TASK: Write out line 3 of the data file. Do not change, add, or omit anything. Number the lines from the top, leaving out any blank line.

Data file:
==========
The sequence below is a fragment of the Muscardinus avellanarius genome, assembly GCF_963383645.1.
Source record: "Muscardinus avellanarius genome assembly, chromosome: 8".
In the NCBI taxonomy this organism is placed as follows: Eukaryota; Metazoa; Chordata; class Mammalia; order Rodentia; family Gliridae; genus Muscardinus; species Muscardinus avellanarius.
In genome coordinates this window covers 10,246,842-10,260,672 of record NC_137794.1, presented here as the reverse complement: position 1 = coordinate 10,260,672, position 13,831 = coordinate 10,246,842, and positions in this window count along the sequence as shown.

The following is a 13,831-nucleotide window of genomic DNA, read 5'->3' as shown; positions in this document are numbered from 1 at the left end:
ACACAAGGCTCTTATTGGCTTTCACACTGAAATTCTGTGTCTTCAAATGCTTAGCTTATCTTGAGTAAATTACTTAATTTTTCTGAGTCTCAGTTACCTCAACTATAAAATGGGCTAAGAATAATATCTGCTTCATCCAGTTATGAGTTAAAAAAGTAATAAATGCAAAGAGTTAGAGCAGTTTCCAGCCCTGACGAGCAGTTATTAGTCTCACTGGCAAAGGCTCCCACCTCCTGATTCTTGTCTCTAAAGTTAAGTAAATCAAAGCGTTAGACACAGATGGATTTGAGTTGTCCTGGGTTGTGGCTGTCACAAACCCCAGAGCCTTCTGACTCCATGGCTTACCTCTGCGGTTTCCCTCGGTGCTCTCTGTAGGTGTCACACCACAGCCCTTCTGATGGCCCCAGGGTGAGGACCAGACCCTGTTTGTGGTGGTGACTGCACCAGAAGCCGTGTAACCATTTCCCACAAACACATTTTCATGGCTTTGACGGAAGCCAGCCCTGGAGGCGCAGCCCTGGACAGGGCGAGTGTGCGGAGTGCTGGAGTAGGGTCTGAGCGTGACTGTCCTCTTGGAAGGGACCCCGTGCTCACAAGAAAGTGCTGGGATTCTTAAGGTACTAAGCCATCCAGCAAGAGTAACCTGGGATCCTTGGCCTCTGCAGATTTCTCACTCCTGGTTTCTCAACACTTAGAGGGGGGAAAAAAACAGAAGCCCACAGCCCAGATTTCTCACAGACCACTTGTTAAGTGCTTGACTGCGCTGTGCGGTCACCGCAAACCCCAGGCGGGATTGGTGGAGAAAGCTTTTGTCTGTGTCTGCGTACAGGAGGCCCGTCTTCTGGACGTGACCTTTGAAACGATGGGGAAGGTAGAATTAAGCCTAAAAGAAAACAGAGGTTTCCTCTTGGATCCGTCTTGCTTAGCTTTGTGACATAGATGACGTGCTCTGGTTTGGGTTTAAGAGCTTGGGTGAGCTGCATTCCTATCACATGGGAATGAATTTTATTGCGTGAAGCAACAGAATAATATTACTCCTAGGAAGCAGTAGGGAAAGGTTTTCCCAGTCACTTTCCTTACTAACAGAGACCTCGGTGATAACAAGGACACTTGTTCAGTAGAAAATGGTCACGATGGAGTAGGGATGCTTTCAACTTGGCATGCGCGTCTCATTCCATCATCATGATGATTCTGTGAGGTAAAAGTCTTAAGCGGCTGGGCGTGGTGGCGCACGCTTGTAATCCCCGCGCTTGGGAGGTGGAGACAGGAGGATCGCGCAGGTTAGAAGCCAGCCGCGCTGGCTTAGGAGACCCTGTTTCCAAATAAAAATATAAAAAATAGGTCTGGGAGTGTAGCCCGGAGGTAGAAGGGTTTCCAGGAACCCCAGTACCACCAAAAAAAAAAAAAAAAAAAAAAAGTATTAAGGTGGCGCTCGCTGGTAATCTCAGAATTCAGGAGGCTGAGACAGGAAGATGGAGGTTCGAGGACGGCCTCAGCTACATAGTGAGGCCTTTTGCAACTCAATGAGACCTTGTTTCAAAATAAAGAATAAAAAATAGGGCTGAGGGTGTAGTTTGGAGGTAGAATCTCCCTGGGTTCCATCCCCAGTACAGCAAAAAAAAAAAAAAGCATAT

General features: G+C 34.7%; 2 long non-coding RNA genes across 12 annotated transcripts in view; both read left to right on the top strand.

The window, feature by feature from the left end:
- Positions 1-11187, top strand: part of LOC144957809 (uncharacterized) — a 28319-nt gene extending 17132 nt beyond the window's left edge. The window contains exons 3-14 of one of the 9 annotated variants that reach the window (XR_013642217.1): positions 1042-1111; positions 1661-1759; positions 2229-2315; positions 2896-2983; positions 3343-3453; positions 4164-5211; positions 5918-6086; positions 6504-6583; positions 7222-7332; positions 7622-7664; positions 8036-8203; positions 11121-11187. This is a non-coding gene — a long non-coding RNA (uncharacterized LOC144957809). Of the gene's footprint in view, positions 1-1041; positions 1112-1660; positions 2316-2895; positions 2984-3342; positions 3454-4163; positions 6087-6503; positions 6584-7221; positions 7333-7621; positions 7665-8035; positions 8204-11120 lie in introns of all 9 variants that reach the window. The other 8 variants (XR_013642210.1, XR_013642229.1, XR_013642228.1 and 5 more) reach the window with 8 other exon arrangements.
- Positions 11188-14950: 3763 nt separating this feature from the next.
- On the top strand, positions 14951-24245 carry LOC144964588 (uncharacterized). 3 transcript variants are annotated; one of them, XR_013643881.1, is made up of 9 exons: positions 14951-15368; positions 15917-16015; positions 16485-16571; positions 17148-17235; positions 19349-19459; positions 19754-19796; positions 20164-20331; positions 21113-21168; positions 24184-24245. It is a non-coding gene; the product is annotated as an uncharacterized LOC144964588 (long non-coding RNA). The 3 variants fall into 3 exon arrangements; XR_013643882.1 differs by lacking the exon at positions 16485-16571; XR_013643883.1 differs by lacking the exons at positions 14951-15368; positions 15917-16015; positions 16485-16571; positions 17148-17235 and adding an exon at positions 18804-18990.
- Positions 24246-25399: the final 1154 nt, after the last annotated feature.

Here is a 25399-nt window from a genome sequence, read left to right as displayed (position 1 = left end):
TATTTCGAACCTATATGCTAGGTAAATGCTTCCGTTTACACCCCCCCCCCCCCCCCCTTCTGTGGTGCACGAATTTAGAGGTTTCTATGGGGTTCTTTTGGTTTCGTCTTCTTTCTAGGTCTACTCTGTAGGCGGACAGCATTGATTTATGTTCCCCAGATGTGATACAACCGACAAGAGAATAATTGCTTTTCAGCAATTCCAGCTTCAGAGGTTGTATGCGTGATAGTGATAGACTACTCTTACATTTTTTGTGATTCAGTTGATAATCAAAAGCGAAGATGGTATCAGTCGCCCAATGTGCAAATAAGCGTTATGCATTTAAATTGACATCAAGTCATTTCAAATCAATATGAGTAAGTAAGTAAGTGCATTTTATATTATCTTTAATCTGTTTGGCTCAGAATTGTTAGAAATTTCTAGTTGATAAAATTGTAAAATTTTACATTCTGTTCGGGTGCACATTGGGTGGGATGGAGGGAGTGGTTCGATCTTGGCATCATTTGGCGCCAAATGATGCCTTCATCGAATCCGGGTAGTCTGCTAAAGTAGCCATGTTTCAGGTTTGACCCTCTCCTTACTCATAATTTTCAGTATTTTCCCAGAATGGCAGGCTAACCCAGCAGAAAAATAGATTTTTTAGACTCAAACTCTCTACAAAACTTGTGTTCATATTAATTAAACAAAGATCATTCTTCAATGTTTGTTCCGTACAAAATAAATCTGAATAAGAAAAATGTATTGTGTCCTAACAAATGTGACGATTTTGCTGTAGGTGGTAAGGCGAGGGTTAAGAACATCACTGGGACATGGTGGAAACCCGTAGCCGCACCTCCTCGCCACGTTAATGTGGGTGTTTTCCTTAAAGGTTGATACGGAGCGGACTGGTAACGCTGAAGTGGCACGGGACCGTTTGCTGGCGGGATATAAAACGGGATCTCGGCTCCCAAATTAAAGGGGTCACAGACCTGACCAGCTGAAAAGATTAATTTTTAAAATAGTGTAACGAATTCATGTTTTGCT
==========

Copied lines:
In the NCBI taxonomy this organism is placed as follows: Eukaryota; Metazoa; Chordata; class Mammalia; order Rodentia; family Gliridae; genus Muscardinus; species Muscardinus avellanarius.